1.25 cups of sugar
1 cup cake flour (I switched to King Arthur's from Gold Medal)

Preheat oven to 325 degrees.
Beat the egg whites until foamy, then add the salt and cream of tartar, then beat until soft peaks form.
Then add the almond and vanilla and then gradually add the sugar and then beat until stiff.
Sift the flour over the egg whites and gently fold it in.
Bake in an ungreased tube pan (10") for 50 mins to an hour (toothpick meter). Invert the pan on a rack and let it COMPLETELY cool before removing, 90 mins.

Mom said that her pan has small metal attachments on the outside for inverting the pan that prevent the cake from sticking to the plate/rack; otherwise, invert and hang the pan on a bottle. She also tells me one of my aunts used to do that with a fluted pan, until she got the Angel Food Cake pan.

I can just smell this baking in our kitchen with afternoon sunlight pouring through the window...


Thanks to Chris and Mrs. Labas for sharing with me here on Evenings With Peter!

Monday, September 26, 2016

The Murdery Delicious Blood Stone Secret - A Recipe for a Pepper-Riddled Filet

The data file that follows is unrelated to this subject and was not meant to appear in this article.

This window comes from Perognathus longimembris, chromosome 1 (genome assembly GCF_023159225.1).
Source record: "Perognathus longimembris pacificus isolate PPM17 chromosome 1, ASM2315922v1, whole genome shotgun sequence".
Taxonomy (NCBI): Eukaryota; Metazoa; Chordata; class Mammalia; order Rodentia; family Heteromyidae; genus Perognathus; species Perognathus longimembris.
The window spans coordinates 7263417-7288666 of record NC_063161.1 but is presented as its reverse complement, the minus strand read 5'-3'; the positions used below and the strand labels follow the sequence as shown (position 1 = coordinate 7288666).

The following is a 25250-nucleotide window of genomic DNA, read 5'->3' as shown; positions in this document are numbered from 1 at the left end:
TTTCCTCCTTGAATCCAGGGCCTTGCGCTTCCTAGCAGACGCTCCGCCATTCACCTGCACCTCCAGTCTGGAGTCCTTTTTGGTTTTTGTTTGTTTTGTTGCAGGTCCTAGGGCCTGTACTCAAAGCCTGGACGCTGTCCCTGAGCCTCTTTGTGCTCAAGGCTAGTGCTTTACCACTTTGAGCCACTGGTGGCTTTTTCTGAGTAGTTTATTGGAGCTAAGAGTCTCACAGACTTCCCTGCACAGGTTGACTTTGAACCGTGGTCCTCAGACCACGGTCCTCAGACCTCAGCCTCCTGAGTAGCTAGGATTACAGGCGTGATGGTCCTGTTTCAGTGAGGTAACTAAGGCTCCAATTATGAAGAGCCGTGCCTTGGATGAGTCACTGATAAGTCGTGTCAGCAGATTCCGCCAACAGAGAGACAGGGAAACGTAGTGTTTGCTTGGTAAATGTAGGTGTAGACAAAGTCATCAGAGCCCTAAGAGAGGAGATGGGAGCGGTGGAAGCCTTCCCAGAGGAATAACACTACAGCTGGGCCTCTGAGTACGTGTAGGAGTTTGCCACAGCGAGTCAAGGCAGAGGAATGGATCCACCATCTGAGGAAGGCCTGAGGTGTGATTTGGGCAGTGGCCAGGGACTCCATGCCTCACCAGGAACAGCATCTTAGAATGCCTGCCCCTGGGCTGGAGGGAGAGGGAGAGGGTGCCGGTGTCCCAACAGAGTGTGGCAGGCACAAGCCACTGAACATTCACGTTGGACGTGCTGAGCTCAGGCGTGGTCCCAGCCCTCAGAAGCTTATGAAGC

Now that the shocking finale of my fiendish murder series has hit the shelves, I would like you to consider the following recipe found among the fiendishly funny foody pages of The Murdery Delicious Blood Stone Secret! There are sure to be more ghastly concoctions presented here over the upcoming weeks ... although I would not suggest trying any of them at home. A bit about the book:

As The Murdery Delicious Blood Stone Secret unfolds, a breezy summer getaway at the Chalmers family’s newly restored ancestral home quickly becomes a crawl through the gnarled branches of the family tree. Reality is questioned, even as fear takes root center stage. They find themselves subjected to perils only found in a decidedly ghastly ghost story. Who can uncover the buried secret of Blood Stone Manor? What lurks behind the drapes? The only certainty is that some houses are never meant to be left behind as much as some inhabitants pray to leave them. Do peer past the gate, won’t you?

A Recipe for a Pepper-Riddled Filet
(Serves two)
3 tablespoons rook black peppercorns
2 (8-ounce) filets of a butchered beast, roughly cut 1 1/2-inches thick
2 tablespoons herbed butter, softened by an unwanted touch